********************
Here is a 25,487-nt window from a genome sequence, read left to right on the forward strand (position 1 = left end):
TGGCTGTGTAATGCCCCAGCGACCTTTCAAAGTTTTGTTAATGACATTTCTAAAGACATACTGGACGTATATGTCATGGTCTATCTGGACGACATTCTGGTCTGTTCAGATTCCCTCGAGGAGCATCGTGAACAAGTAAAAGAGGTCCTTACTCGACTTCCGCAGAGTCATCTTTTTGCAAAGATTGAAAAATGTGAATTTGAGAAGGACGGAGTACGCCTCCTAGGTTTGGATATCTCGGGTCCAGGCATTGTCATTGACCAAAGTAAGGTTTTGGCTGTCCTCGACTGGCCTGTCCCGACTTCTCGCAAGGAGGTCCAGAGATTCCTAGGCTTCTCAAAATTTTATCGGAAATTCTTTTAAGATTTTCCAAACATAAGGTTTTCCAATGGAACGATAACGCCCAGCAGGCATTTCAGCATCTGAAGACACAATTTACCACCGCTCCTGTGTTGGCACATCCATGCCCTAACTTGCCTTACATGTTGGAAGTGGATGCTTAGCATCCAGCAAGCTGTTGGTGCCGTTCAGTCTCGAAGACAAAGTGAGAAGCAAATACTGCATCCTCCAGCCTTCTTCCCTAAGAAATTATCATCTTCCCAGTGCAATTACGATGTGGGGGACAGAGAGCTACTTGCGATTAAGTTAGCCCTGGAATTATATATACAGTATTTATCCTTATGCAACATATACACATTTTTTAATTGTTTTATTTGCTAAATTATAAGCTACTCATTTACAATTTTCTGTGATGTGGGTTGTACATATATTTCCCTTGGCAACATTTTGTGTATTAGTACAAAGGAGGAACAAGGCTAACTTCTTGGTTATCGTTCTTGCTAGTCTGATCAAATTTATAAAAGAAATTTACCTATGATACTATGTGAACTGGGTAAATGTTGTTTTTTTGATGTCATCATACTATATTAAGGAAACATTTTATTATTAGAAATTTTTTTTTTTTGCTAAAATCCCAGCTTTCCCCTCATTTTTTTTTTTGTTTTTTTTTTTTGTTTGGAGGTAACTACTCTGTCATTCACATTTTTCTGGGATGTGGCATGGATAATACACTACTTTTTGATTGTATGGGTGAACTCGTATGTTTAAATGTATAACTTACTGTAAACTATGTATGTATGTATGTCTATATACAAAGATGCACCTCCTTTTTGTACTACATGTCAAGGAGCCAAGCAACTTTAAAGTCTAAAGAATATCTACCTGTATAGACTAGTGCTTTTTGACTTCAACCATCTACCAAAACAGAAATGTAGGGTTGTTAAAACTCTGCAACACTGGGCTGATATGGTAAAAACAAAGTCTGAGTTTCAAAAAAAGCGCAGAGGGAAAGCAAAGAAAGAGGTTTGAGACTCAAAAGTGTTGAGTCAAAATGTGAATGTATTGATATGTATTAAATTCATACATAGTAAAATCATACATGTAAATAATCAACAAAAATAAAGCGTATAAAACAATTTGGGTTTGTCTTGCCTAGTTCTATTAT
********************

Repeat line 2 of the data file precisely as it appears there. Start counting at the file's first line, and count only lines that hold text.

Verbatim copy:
TGGCTGTGTAATGCCCCAGCGACCTTTCAAAGTTTTGTTAATGACATTTCTAAAGACATACTGGACGTATATGTCATGGTCTATCTGGACGACATTCTGGTCTGTTCAGATTCCCTCGAGGAGCATCGTGAACAAGTAAAAGAGGTCCTTACTCGACTTCCGCAGAGTCATCTTTTTGCAAAGATTGAAAAATGTGAATTTGAGAAGGACGGAGTACGCCTCCTAGGTTTGGATATCTCGGGTCCAGGCATTGTCATTGACCAAAGTAAGGTTTTGGCTGTCCTCGACTGGCCTGTCCCGACTTCTCGCAAGGAGGTCCAGAGATTCCTAGGCTTCTCAAAATTTTATCGGAAATTCTTTTAAGATTTTCCAAACATAAGGTTTTCCAATGGAACGATAACGCCCAGCAGGCATTTCAGCATCTGAAGACACAATTTACCACCGCTCCTGTGTTGGCACATCCATGCCCTAACTTGCCTTACATGTTGGAAGTGGATGCTTAGCATCCAGCAAGCTGTTGGTGCCGTTCAGTCTCGAAGACAAAGTGAGAAGCAAATACTGCATCCTCCAGCCTTCTTCCCTAAGAAATTATCATCTTCCCAGTGCAATTACGATGTGGGGGACAGAGAGCTACTTGCGATTAAGTTAGCCCTGGAATTATATATACAGTATTTATCCTTATGCAACATATACACATTTTTTAATTGTTTTATTTGCTAAATTATAAGCTACTCATTTACAATTTTCTGTGATGTGGGTTGTACATATATTTCCCTTGGCAACATTTTGTGTATTAGTACAAAGGAGGAACAAGGCTAACTTCTTGGTTATCGTTCTTGCTAGTCTGATCAAATTTATAAAAGAAATTTACCTATGATACTATGTGAACTGGGTAAATGTTGTTTTTTTGATGTCATCATACTATATTAAGGAAACATTTTATTATTAGAAATTTTTTTTTTTTGCTAAAATCCCAGCTTTCCCCTCATTTTTTTTTTTGTTTTTTTTTTTTGTTTGGAGGTAACTACTCTGTCATTCACATTTTTCTGGGATGTGGCATGGATAATACACTACTTTTTGATTGTATGGGTGAACTCGTATGTTTAAATGTATAACTTACTGTAAACTATGTATGTATGTATGTCTATATACAAAGATGCACCTCCTTTTTGTACTACATGTCAAGGAGCCAAGCAACTTTAAAGTCTAAAGAATATCTACCTGTATAGACTAGTGCTTTTTGACTTCAACCATCTACCAAAACAGAAATGTAGGGTTGTTAAAACTCTGCAACACTGGGCTGATATGGTAAAAACAAAGTCTGAGTTTCAAAAAAAGCGCAGAGGGAAAGCAAAGAAAGAGGTTTGAGACTCAAAAGTGTTGAGTCAAAATGTGAATGTATTGATATGTATTAAATTCATACATAGTAAAATCATACATGTAAATAATCAACAAAAATAAAGCGTATAAAACAATTTGGGTTTGTCTTGCCTAGTTCTATTAT